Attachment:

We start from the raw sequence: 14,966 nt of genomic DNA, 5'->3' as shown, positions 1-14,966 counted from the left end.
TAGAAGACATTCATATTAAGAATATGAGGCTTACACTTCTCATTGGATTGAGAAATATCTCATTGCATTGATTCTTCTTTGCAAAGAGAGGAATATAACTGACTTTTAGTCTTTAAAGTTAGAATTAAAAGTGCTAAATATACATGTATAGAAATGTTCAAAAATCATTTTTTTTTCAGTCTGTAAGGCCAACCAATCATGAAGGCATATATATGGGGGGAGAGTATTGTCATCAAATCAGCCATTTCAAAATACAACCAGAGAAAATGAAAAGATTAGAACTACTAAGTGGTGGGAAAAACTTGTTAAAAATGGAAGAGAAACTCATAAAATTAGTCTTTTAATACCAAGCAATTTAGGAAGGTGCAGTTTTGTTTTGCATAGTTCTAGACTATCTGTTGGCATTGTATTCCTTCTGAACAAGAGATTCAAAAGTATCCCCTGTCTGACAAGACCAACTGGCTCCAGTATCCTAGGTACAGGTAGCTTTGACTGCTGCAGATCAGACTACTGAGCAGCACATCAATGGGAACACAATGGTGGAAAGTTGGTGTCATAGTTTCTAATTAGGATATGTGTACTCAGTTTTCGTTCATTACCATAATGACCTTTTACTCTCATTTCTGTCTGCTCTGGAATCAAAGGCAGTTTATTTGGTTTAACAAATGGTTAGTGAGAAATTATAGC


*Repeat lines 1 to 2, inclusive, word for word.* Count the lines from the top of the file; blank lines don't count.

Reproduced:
We start from the raw sequence: 14,966 nt of genomic DNA, 5'->3' as shown, positions 1-14,966 counted from the left end.
TAGAAGACATTCATATTAAGAATATGAGGCTTACACTTCTCATTGGATTGAGAAATATCTCATTGCATTGATTCTTCTTTGCAAAGAGAGGAATATAACTGACTTTTAGTCTTTAAAGTTAGAATTAAAAGTGCTAAATATACATGTATAGAAATGTTCAAAAATCATTTTTTTTTCAGTCTGTAAGGCCAACCAATCATGAAGGCATATATATGGGGGGAGAGTATTGTCATCAAATCAGCCATTTCAAAATACAACCAGAGAAAATGAAAAGATTAGAACTACTAAGTGGTGGGAAAAACTTGTTAAAAATGGAAGAGAAACTCATAAAATTAGTCTTTTAATACCAAGCAATTTAGGAAGGTGCAGTTTTGTTTTGCATAGTTCTAGACTATCTGTTGGCATTGTATTCCTTCTGAACAAGAGATTCAAAAGTATCCCCTGTCTGACAAGACCAACTGGCTCCAGTATCCTAGGTACAGGTAGCTTTGACTGCTGCAGATCAGACTACTGAGCAGCACATCAATGGGAACACAATGGTGGAAAGTTGGTGTCATAGTTTCTAATTAGGATATGTGTACTCAGTTTTCGTTCATTACCATAATGACCTTTTACTCTCATTTCTGTCTGCTCTGGAATCAAAGGCAGTTTATTTGGTTTAACAAATGGTTAGTGAGAAATTATAGC